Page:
Hypothetical Ethical Problem: The Population Situation

The Population Situation: An Exercise in Utilitarianism

You are a citizen of a developing country. The year is 2025 and your country is facing massive population growth. In the last decade alone, it has seen a population growth of nearly 200 million people, and demographics forecast continued rapid growth well into the next generation.

The nation has also seen a rapid rise in industrial and commercial development, both of which are wreaking havoc on the environment. Climatologists have noted a marked increase in the levels of air and water pollution. In addition, the nation’s reliance on mono-crops has made it food-dependent on its trading partners; it can no longer feed its growing population on its own. This has resulted in some food shortages.

The most promising option the state has at present is to try to stem the tide of population growth internally.

Demographers have noted that, primarily due to a tradition of raising large families and other cultural and religious mandates, most of the state’s population growth is occurring among poorer, rural sectors. Many families are comprised of up to ten children each. In some instances, birth control is available, but simply not used. In other instances, no birth control or formal family planning education is provided. The affordability of contraception is also a concern.

Culturally, however, it has been found to be taboo to discuss family concerns publicly. Yet the state knows that it is facing an impending food, environmental, political and even international crisis if something is not done immediately.

What is the nation to do? The following policies have been proposed:

  1. The nation should provide free contraception up to/including sterilization.
  2. The nation should enact a one-child policy, and prospective parents who wish an exception will have to apply for a license.
  3. Parents should prepare an environmental impact statement for their families annually, detailing the resources used. Families who exceed allotted resources for energy, food, etc. will be fined.
  4. Expectant mothers should be required to undergo genetic testing to ensure that each child has the potential to become a productive member of society.

Part 1: Brainstorming

  • After reading “The Population Situation,” write down your initial personal response to this situation and the proposed policies. After you are finished, mark any important ideas.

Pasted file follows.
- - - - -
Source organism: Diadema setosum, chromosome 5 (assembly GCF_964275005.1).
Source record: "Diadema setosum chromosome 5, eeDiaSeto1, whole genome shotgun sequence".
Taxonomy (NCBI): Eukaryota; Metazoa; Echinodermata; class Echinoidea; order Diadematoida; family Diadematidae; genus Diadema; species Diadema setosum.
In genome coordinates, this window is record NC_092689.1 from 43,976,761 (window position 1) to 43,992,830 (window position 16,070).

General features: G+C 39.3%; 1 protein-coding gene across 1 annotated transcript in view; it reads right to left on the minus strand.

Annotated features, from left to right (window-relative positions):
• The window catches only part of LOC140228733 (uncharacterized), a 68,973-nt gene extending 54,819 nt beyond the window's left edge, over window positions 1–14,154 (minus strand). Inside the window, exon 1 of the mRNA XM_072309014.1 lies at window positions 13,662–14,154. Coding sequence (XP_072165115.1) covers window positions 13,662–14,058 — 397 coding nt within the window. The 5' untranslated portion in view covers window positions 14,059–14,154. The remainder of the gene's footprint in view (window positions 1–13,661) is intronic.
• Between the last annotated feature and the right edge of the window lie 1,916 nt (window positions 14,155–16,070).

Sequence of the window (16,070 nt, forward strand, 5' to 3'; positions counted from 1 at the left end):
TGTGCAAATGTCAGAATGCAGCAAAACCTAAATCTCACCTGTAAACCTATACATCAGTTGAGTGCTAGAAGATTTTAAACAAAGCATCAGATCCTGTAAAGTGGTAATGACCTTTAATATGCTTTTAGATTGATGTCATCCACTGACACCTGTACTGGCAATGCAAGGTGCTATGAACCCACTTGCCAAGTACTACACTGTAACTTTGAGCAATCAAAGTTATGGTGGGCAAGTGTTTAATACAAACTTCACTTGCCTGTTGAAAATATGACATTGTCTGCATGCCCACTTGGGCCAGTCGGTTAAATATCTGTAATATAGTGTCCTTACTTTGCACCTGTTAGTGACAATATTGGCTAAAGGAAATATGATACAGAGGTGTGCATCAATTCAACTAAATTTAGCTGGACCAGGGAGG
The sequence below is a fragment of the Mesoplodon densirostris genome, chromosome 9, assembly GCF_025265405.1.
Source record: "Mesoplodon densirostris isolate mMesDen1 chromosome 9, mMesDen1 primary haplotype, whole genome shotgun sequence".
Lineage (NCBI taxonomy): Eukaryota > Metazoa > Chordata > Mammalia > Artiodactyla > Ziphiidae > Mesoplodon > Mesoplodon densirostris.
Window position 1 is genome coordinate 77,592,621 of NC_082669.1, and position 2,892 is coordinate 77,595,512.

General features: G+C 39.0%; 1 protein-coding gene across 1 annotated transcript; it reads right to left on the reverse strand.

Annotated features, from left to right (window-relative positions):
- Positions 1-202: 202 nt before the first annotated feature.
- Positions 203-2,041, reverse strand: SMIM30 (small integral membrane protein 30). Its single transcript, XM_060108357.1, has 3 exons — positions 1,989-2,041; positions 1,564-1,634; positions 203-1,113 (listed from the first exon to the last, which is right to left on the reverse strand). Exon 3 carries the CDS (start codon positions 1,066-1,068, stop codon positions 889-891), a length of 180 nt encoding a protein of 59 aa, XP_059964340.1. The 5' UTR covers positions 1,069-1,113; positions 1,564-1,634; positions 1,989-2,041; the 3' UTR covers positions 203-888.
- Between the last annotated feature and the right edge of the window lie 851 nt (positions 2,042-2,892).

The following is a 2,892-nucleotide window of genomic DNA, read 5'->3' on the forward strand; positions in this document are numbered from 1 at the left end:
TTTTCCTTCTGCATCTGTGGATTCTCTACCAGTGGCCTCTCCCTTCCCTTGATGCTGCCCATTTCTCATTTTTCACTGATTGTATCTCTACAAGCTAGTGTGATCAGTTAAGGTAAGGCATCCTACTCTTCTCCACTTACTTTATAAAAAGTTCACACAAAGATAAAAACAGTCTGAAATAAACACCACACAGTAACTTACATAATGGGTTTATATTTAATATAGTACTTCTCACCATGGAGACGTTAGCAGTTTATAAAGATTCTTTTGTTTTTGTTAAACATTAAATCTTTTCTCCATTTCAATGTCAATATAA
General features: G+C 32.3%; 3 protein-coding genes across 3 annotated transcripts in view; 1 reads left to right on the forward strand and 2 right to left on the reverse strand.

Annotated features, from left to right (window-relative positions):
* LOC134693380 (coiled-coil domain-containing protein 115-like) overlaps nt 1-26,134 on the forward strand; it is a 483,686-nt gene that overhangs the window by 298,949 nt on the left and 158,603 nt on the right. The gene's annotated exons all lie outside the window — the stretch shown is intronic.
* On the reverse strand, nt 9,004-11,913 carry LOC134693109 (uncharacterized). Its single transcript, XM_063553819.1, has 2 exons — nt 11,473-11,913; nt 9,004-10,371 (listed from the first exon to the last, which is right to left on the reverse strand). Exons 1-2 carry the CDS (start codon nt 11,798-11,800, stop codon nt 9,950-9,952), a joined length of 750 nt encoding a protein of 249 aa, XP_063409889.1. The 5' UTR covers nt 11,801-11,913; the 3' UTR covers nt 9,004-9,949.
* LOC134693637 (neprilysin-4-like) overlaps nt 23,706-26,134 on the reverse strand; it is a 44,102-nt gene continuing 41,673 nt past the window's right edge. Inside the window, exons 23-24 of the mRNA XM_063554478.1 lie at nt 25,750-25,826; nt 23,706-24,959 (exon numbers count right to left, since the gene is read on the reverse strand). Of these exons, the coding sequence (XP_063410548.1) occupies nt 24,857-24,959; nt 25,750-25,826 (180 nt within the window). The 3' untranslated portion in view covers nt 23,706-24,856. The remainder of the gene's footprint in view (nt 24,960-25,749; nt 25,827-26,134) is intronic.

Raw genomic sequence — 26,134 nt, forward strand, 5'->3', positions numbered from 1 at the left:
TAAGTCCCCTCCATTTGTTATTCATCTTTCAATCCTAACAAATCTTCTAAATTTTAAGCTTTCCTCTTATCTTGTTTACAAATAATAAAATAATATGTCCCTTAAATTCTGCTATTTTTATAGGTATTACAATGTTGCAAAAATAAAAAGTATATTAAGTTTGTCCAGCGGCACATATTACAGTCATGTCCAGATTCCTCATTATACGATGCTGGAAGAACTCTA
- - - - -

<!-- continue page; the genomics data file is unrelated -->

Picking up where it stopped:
• Choose some part of your writing to refine and post to this discussion. Include references to the text to support your comments and concerns. You might want specifically to focus on the information in Chapter 5 which deals with utilitarianism. However, you may certainly look at other perspectives as well.

Part 2: Assuming a Role

  • The government will be holding a series of regional meetings with local citizens to discuss the policy proposals. You will assume the role of someone in the community, and it will be your job to provide input from the point of view of this person. For example, if you are a teacher, you will put yourself in the place of someone who teaches school in this community. Try not to select a role that has already been taken by another student.
  • Brainstorm, considering how someone in your position might feel about the situation and the proposed policies. Do you have other suggestions? Then, refine your work, using concepts from the readings to support your points.
  • Choose some portions of your responses and post them to this discussion.
  • 1) Is there a major moral difference between voluntary sterilizations and forced sterilizations?

    2) If you’re against a one-child policy, would a less strict limit be more palatable, such as a two-child policy? Would that still be effective at reducing the population in a significant way?

    3) Is an “environmental impact statement” reliable in less educated populations or when people can simply lie on them?

    4) Is this an infringement upon procreative autonomy and bodily autonomy?

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